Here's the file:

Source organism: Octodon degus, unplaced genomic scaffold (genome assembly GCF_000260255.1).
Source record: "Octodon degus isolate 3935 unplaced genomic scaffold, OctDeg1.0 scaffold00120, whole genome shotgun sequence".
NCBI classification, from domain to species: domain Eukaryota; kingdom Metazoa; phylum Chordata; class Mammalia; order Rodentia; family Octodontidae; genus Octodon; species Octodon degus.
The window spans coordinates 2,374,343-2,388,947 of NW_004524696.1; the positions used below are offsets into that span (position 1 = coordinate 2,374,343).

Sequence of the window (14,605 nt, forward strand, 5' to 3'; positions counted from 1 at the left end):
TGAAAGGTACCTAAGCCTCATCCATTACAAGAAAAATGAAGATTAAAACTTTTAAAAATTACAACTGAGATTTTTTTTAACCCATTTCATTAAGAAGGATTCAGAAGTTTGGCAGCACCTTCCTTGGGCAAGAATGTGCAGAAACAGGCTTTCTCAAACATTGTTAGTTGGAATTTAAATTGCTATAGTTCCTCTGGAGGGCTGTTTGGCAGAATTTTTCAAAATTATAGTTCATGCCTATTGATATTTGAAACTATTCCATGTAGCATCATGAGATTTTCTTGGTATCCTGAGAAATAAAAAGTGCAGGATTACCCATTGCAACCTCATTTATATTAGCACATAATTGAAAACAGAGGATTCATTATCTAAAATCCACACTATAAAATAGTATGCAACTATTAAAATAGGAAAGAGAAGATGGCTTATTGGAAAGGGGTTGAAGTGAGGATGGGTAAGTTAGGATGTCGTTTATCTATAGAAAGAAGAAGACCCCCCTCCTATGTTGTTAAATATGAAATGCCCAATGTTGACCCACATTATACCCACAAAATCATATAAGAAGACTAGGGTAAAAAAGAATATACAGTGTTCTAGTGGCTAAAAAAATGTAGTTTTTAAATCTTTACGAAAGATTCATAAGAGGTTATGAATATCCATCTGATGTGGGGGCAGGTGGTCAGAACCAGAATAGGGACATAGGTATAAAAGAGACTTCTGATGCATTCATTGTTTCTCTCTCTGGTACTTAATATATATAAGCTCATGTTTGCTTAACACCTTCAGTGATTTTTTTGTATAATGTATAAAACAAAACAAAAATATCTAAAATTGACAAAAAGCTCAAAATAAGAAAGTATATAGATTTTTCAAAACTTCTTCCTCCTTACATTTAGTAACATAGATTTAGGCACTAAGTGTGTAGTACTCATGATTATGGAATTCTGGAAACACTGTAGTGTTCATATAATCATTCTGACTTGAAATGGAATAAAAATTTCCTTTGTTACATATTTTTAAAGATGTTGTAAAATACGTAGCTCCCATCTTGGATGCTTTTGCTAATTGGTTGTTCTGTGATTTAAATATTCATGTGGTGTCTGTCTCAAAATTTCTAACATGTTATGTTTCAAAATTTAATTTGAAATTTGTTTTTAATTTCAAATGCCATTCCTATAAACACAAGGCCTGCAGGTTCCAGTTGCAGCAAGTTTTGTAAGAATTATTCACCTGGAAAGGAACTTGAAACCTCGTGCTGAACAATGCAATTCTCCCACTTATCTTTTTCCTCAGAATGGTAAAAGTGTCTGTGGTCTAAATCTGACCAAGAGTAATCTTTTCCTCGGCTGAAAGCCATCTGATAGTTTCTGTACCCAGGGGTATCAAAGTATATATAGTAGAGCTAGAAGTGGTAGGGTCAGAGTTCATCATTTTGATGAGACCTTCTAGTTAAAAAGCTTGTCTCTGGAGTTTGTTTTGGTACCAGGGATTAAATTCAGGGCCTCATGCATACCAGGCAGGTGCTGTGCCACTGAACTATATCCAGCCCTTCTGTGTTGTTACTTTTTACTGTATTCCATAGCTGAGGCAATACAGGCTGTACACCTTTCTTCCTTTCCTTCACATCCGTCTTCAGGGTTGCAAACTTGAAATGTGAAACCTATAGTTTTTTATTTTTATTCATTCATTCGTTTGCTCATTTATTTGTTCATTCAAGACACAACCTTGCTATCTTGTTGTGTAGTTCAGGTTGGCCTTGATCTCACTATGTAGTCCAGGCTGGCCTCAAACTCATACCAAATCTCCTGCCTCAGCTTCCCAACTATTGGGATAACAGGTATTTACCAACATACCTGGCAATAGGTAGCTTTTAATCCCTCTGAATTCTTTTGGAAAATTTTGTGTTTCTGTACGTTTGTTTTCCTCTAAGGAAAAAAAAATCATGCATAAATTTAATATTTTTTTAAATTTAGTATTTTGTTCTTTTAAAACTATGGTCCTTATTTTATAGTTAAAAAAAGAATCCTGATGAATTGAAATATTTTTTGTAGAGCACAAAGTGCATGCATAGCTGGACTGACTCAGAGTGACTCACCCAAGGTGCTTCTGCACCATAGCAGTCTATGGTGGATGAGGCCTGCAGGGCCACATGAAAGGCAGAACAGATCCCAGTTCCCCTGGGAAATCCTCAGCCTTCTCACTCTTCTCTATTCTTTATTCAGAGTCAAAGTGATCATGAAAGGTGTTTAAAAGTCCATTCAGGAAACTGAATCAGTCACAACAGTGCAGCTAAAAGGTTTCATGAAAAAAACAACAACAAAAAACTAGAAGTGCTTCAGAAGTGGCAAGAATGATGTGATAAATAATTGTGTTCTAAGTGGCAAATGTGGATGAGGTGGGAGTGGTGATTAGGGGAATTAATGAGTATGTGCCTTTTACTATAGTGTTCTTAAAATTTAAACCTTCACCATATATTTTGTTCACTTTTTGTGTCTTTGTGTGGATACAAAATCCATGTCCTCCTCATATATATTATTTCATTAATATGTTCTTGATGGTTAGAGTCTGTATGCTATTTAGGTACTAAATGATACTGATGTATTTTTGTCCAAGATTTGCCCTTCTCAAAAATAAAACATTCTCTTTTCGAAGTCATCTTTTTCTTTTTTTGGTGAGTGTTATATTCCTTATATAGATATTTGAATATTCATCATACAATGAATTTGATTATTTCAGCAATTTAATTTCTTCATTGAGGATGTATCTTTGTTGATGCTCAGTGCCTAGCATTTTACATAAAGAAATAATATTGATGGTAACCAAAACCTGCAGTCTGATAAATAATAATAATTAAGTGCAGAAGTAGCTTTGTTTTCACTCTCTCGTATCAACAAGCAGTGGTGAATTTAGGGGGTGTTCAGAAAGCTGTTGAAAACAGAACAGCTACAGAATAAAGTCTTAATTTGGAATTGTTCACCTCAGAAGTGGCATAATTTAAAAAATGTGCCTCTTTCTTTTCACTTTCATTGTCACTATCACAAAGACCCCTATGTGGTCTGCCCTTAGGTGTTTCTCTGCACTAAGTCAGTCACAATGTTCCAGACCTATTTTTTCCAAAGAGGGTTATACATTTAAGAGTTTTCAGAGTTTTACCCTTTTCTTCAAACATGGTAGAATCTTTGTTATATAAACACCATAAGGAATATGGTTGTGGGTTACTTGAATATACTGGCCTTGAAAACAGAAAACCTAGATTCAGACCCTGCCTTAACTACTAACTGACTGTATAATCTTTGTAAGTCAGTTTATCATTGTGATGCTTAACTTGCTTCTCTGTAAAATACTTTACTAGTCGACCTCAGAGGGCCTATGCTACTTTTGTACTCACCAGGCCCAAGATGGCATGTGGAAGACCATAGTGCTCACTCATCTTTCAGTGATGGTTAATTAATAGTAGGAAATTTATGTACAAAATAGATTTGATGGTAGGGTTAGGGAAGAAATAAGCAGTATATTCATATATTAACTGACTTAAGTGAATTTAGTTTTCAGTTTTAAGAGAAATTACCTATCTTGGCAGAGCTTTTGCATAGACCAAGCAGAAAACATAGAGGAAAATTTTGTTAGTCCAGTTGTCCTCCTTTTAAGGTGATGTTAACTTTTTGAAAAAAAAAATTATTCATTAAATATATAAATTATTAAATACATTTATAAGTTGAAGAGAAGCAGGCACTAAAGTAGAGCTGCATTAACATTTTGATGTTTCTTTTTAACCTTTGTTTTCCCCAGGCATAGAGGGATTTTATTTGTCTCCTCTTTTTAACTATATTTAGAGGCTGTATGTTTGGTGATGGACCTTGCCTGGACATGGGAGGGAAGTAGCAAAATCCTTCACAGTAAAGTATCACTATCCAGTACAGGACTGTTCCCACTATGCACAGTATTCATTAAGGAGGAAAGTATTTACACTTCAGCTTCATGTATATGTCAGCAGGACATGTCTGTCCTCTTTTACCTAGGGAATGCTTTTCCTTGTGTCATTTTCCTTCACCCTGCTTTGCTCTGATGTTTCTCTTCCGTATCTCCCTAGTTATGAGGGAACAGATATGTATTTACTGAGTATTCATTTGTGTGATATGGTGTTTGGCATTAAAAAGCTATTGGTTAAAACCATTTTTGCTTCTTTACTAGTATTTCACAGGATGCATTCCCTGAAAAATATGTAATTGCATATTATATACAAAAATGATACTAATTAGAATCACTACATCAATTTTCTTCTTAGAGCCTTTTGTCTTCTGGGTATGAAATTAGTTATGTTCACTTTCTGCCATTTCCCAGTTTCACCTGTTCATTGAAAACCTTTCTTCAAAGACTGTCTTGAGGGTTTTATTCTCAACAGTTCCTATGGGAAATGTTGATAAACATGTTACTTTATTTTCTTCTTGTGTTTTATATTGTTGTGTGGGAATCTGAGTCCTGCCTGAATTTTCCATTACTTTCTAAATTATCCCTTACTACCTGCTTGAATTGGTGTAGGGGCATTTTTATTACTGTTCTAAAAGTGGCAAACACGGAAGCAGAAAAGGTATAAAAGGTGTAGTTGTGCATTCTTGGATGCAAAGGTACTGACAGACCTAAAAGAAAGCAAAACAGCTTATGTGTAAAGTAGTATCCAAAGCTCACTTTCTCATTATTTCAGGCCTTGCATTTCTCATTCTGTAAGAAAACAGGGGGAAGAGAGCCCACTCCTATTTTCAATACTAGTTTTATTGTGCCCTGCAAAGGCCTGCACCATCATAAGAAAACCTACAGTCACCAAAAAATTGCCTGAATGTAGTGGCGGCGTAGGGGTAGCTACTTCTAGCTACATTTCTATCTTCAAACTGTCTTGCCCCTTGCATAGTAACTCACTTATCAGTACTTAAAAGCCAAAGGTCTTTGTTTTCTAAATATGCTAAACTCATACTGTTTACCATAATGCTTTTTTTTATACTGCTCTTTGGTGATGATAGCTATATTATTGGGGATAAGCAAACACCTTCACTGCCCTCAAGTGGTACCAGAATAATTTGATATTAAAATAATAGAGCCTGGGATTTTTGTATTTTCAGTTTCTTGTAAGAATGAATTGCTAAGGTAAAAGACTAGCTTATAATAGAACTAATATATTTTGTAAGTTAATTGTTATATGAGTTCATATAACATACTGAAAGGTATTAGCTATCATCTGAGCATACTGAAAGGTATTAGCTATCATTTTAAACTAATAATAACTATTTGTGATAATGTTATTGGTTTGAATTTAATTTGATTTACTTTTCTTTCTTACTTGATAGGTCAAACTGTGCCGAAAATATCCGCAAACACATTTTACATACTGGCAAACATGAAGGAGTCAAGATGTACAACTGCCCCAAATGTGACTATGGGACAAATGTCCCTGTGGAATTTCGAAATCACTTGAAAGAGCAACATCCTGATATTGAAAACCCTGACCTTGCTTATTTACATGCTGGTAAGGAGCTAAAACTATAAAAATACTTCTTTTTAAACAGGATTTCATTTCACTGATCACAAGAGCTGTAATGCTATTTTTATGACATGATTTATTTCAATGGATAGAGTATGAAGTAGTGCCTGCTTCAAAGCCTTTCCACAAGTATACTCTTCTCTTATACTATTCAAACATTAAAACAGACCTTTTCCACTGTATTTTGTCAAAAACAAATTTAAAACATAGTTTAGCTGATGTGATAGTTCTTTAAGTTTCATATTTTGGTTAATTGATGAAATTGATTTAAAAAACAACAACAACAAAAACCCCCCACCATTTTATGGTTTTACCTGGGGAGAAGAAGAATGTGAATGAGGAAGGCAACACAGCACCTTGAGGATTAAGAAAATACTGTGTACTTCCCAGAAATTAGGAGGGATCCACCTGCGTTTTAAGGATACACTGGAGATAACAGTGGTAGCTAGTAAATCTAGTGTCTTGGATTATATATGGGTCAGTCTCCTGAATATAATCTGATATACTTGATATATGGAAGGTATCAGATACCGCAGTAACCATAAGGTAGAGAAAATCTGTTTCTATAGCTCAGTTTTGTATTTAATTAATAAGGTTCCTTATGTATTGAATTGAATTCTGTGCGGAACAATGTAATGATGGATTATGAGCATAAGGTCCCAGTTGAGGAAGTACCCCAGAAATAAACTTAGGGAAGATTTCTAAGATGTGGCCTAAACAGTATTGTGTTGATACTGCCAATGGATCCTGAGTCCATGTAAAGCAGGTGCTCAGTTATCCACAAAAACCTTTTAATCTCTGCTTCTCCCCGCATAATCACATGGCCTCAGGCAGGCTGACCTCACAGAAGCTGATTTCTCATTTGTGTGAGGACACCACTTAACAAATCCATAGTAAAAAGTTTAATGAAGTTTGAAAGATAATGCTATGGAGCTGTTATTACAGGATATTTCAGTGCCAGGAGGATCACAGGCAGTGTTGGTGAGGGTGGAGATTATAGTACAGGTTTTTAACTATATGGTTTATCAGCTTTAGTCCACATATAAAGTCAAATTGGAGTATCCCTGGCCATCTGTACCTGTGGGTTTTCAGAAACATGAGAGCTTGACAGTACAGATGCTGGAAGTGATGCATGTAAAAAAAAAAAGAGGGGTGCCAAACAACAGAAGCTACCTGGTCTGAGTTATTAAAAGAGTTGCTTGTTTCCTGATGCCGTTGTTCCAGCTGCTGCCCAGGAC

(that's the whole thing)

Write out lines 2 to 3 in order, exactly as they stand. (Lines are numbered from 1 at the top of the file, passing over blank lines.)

Source record: "Octodon degus isolate 3935 unplaced genomic scaffold, OctDeg1.0 scaffold00120, whole genome shotgun sequence".
NCBI classification, from domain to species: domain Eukaryota; kingdom Metazoa; phylum Chordata; class Mammalia; order Rodentia; family Octodontidae; genus Octodon; species Octodon degus.